Jazz, Refactoring, and the Clean Slate

Here’s an email I wrote to the cohort I’m leading right now. We’re in week 3 of Phase 1, past algorithms and OO design basics and into SQL and ORMs. It’s also the week of the phase assessment. So there’s some stress. On Day 1, we made a covenant as a cohort, and keeping a clean slate every day was part of that covenant. After a lot of test anxiety bubbled to the surface yesterday, I had an urge to share a song that has always helped me “snap out of it” when I got caught in a worry spiral.

And then I thought about how the song came to be, and I realized the process itself was another object lesson for beginning programmers…

Good morning!

Today’s work will build on what we did with SQL yesterday, and add Ruby and the sqlite gem to the mix. Basically, you’ll be writing your own Ruby methods to execute raw SQL queries and build Ruby objects from the data that comes back. You’ll also end up creating, modifying, and deleting data in the database.

The difference between a site and an app is that a site is static, while an app lets a user create, read, update, and delete data interactively. By writing methods like the ones you’ll write today, you’re taking a big step into the mindset of a web developer.

And finding the right mindset is always important. If you want more control over your mindset, being mindful and in the present moment is always a good place to start. As a reminder to keep your slate clean today, I’ll offer an optional ten-minute thought experiment. If you like music stuff, you’ll probably get a kick out of this.

Here’s What Am I Here For, by Duke Ellington (Not the Duke I’m named after, btw; Ask me later.). Try to listen closely to how the instruments pass melodies back and forth to play off the chord progression, almost as if they’re conversing.

After you’ve given that an attentive listen, reflect on the song’s title for a moment. What were you expecting to hear when you first saw it? How closely did the music match that expectation? Did hearing the song help you answer the question posed?

Cool. Now, check out your clean slate meditation for the morning: What Am I Here For, by Lambert, Hendricks, and Ross. Listen to the melodies again. And the words. Oh, the words…

Holy crap, right? Jon Hendricks and his group were among the first to put something called vocalese on the map. They became world-renowned for this and many other songs, wherein they translated entire performances of jazz standards, note for note, into versions with lyrics befitting the song’s original title.

It’s monstrous work, if you ever get the chance to try it. So much attention to detail, meticulous reworking of tiny elements to get the flow just right in each part, without sacrificing content or craft or enjoyability. All to end up with something that is only a little different from what you started with!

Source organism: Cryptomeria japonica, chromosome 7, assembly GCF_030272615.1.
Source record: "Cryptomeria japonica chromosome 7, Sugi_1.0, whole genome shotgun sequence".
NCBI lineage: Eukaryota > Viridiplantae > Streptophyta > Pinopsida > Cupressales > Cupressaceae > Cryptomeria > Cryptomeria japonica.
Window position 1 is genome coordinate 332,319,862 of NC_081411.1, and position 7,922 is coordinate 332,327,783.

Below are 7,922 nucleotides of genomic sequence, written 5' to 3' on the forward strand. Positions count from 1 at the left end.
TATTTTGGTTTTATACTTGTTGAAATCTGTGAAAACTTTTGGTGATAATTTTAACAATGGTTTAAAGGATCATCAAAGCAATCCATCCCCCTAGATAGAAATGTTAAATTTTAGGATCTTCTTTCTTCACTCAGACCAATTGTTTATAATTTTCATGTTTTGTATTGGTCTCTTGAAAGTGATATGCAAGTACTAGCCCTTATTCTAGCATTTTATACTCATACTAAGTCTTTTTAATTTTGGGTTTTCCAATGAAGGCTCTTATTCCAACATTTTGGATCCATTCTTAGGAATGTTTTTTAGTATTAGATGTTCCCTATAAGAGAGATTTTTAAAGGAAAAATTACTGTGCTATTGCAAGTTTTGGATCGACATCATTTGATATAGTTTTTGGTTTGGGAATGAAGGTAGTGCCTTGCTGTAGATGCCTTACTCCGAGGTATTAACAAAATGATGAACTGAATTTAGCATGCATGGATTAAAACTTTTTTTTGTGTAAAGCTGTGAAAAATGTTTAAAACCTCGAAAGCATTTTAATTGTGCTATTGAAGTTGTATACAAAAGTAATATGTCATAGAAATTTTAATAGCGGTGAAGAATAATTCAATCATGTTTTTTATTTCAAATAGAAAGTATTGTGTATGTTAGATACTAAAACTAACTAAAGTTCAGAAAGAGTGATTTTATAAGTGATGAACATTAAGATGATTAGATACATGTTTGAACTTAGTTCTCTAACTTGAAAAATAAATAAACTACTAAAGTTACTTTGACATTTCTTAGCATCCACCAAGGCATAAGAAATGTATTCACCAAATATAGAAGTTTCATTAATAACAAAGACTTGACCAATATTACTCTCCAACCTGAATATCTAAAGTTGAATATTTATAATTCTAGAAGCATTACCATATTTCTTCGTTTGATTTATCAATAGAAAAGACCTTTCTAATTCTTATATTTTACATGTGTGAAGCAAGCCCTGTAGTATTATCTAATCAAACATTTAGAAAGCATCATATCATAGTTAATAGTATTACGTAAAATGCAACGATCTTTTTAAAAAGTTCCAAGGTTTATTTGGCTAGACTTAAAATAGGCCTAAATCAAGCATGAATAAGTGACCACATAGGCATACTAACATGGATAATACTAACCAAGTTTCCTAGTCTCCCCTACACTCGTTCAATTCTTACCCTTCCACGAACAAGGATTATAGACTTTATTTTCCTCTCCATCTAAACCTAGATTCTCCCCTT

Yep…it’s a LOT like refactoring.

It’s also like refactoring in that the LHaR version would have been impossible to create without Ellington’s original. Not “impossible to create as fast or as well,” literally IMPOSSIBLE to create without a first draft, according to the rules of vocalese. How can you match lyrics to melodies when there are no melodies? How can you write to a theme when no title has established one?

Like Good Vocalese, Good Code also relies on a solid-but-incomplete foundation to tower sky high. If you think you’re done in one draft, you’ve missed out on all the magic. Duke Ellington and his band did fantastic work…and yet I only ever play that version as a prelude to the one I just shared with you.

Because the vocalese version is just better. At least it is to this end user. It’s like someone got into my head, peeked at all my hidden needs and worries and insecurities, anticipated the happiest path from confusion to satisfaction, and wrote something that lets me meet the finished product where I’m at and get something out of it that feels deeply personal.

You see it, don’t you?

That’s exactly what users ask web developers to do every single day.

In the mindset of a world-class beginner, there is no such thing as Bad, only Incomplete. It’s true for code. It’s true for developers.

Today, be willing to accept something about your learning that is incomplete, and do whatever it takes to refactor it into something better.

That’s what we’re here for.

That’s what we’re here for.


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